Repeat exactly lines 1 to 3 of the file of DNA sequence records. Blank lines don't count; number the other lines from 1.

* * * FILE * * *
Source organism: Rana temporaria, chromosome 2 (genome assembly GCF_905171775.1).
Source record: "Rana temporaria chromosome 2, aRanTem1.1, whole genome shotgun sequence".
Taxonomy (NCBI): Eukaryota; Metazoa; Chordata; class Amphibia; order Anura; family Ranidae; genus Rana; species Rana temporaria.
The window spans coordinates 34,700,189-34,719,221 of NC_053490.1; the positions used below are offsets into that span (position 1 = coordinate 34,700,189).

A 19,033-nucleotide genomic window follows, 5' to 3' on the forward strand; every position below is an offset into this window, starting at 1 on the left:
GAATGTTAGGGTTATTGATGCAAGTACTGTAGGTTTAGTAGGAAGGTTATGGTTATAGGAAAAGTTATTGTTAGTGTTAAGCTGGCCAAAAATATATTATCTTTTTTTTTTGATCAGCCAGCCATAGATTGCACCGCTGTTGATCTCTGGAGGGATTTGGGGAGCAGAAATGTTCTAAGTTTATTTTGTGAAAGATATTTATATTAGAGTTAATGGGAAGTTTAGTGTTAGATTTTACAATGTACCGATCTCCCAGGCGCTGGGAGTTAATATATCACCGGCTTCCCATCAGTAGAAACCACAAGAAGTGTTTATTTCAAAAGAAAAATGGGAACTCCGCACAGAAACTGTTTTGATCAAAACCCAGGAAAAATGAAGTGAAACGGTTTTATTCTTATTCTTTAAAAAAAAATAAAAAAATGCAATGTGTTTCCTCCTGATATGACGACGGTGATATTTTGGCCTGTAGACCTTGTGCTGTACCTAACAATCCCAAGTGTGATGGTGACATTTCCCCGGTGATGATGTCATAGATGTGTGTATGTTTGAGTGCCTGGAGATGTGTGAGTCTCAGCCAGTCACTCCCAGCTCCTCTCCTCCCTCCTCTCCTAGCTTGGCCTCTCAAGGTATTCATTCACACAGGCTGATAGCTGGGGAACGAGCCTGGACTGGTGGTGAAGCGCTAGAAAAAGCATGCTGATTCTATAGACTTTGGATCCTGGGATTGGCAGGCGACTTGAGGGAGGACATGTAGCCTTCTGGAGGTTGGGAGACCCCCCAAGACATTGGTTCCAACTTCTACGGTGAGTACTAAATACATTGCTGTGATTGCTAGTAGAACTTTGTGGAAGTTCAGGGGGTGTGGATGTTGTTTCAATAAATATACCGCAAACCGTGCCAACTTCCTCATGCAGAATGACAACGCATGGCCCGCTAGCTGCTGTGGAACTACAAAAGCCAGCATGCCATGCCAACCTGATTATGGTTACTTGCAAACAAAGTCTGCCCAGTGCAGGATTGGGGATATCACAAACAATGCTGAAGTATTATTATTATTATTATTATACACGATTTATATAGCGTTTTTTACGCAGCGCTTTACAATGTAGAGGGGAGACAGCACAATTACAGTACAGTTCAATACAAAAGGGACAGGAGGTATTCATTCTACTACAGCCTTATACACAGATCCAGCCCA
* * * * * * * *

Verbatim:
Source organism: Rana temporaria, chromosome 2 (genome assembly GCF_905171775.1).
Source record: "Rana temporaria chromosome 2, aRanTem1.1, whole genome shotgun sequence".
Taxonomy (NCBI): Eukaryota; Metazoa; Chordata; class Amphibia; order Anura; family Ranidae; genus Rana; species Rana temporaria.